In hospitals and on the streets, the simple act of breathing was caught up in pain.

I found meaning in supporting colleagues who study and work on racial justice. One colleague told me how Patrisse Cullors, co-founder of Black Lives Matter, was inspired by Thich Nhat Hanh. I could see his teachings echoed in how Cullors and BLM activists seek to heal people while dismantling systemic racism. “My being alive is actually a part of the work,” Cullors told my colleague. “To reclaim our bodies and our health, is a form of resistance, a form of resilience.”

As the summer turned to fall, my colleagues began to note the significance of my due date: November 3. The confluence of my child’s birth with the US election portended good things, they said — a new beginning at home and in our country.

I smiled back at them over Zoom. Yet, I couldn’t help but think about Pháp Dung’s line about humanity being a cancer to the planet and my own cancer. My breath became more labored as my belly grew larger. Was the baby the only thing growing inside me? Could an election heal our planet?

“Each moment we have an opportunity, when we come back to our breath, to come in touch with impermanence, which is another word for life,” Pháp Dung explained in his pandemic Dharma talk. “Life is happening because of in and out, of births and deaths, but it is very easy to forget.”

Flowers blooming in the winter at Plum Village.

Ins and Outs

My son arrived a day before the election. I found myself holding my own breath at night in order to listen to him, fearful of both SIDS and COVID-19.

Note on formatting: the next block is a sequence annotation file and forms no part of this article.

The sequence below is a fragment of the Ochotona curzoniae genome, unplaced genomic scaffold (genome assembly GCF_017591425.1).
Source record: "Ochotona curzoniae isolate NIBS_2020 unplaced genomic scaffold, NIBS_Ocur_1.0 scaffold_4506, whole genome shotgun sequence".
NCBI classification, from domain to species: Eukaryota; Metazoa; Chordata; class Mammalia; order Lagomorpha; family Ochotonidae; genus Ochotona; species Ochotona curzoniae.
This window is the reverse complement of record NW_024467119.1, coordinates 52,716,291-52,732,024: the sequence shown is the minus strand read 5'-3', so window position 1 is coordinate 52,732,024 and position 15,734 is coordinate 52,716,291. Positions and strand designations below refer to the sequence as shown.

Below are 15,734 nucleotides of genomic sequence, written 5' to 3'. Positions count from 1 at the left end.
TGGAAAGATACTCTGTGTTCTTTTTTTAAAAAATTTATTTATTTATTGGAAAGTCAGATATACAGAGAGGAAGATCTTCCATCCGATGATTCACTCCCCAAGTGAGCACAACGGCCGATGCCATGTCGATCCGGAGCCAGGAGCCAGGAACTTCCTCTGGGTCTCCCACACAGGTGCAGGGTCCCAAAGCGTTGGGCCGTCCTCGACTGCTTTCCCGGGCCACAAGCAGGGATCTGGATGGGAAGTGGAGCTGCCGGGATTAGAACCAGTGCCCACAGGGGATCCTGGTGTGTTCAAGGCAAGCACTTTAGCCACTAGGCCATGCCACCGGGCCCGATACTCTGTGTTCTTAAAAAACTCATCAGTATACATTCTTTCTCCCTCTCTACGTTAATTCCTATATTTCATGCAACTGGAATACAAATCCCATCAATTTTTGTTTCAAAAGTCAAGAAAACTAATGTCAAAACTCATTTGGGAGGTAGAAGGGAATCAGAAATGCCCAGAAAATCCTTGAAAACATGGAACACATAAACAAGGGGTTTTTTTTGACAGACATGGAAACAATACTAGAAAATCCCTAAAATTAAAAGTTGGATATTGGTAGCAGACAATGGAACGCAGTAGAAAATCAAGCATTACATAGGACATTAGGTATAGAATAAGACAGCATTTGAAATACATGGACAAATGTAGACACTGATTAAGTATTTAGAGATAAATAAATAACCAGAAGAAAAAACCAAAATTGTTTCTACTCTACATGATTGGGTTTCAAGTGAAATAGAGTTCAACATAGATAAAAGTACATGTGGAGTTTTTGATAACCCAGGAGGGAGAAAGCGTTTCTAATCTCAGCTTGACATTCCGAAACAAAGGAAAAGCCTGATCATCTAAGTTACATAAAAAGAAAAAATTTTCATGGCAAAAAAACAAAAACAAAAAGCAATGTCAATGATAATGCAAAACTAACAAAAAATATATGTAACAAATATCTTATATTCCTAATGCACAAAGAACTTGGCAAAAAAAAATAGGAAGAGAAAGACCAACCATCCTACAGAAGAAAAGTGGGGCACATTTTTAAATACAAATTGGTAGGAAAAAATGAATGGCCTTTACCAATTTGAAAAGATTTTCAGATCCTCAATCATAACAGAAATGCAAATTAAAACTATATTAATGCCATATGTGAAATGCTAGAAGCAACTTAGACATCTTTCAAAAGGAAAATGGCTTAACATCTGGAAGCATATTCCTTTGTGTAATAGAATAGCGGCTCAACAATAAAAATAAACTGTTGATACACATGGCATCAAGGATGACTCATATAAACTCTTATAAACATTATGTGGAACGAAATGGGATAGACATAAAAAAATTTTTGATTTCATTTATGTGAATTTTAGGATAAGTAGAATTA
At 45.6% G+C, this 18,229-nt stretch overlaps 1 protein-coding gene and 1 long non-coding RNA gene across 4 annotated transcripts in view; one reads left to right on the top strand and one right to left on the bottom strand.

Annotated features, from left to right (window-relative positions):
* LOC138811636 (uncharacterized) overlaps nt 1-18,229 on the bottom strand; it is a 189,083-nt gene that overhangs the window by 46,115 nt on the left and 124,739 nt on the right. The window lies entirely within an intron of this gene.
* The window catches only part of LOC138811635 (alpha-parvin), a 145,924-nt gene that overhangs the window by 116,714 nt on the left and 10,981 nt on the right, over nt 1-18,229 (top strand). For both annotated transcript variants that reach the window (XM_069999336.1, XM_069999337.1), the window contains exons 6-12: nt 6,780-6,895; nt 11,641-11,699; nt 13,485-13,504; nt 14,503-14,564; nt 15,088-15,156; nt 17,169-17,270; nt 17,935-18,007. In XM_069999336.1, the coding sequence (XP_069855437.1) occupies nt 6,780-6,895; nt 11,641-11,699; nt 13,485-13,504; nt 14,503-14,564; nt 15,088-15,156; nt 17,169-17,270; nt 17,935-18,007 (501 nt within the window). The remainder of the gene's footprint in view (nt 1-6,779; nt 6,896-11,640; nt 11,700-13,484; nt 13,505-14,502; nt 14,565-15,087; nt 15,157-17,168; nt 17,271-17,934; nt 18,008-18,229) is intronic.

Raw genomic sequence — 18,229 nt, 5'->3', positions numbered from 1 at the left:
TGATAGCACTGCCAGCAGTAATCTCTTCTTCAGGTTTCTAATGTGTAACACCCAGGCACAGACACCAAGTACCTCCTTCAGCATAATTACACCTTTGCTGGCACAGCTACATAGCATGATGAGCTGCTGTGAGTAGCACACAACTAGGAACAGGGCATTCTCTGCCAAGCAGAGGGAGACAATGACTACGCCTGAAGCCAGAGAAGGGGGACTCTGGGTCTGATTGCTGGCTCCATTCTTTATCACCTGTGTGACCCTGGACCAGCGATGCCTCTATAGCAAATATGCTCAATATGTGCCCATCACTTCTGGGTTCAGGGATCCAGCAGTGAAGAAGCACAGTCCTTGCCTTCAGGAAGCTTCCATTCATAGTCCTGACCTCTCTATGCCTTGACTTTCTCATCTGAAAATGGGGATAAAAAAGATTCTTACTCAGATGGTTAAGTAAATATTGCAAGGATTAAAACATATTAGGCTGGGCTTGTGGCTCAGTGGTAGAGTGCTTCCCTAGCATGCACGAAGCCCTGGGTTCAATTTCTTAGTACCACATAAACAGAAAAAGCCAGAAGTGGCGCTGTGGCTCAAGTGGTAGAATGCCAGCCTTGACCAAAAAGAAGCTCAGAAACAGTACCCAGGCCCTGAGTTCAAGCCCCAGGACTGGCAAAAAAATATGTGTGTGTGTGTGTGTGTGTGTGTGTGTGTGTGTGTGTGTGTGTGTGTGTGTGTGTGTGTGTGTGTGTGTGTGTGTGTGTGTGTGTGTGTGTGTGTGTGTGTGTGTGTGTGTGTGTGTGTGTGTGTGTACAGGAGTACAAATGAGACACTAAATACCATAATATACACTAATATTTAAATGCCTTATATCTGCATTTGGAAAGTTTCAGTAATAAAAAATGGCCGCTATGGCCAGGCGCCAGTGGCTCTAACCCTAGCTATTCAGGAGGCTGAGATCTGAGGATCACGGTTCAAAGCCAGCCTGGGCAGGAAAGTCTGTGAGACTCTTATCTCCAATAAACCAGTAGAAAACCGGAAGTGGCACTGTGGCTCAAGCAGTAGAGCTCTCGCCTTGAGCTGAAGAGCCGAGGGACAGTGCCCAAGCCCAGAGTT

Like much of the country, I held my breath checking election results, fearful that the results could doom our chances to protect our children’s future.

A few weeks later, I followed the direction of the CT scanner and held my breath as it looked for cancer. It was still in my bladder but thankfully had not spread. It remains a manageable, if scary, condition.

In and out, births and deaths. Impermanence still felt like a threat rather than another word for life.

In my last interview with the monastics at Plum Village, I talked with Sister True Dedication in her office, a one-room building heated by a fuel-efficient wood stove. A clock chimed with birdsong, causing us to pause our conversation mid-sentence for a moment of mindfulness.

She told how she had gone from being a Cambridge graduate with a boyfriend and a job at the BBC to entering the life of a Buddhist monastic. She shared her frustrations with trying to create a positive change in society from within a major media organization, and how she had learned to balance contemplation and action under Thich Nhat Hanh and Sister Chan Khong, his first fully-ordained monastic disciple and director of his humanitarian work.

I found myself relating to her story. So, as we wrapped up our interview, I asked her the question closest to my heart: How does she deal with the urgency of humanity’s situation?

Plum Village would continue to be a beacon of compassion and ethics and a refuge for those pushing for change, she said. Then, she came back to her teacher’s insights on life’s impermanence.

“It’s not a problem for the Earth…it’s a problem for humans,” she said. “If humans can make it, we hope that those humans that survive have wonderful practices for cultivating ethics, compassion, understanding, collaboration, patience, forgiveness.”

If not, she said with a laugh, “Trees have survived a long time, so we hope that the trees can outlive us.”

It is a beautiful thought, yet it makes me wistful. I want my daughter and her baby brother to flourish — and I want to see them do so — without being “a cancer to the planet.”

“We hope that the trees can outlive us.”

I have more work to do to cultivate the qualities I hope to pass along. Change, Thich Nhat Hanh taught, starts within.

Breathing in, I feel the fragility of my breath. Breathing out, I know life is impermanent.

Breathing in, I dwell in this fleeting moment. Breathing out, this is a wonderful moment.

Megan Sweas is the editor and director of communications with the USC Center for Religion and Civic Culture.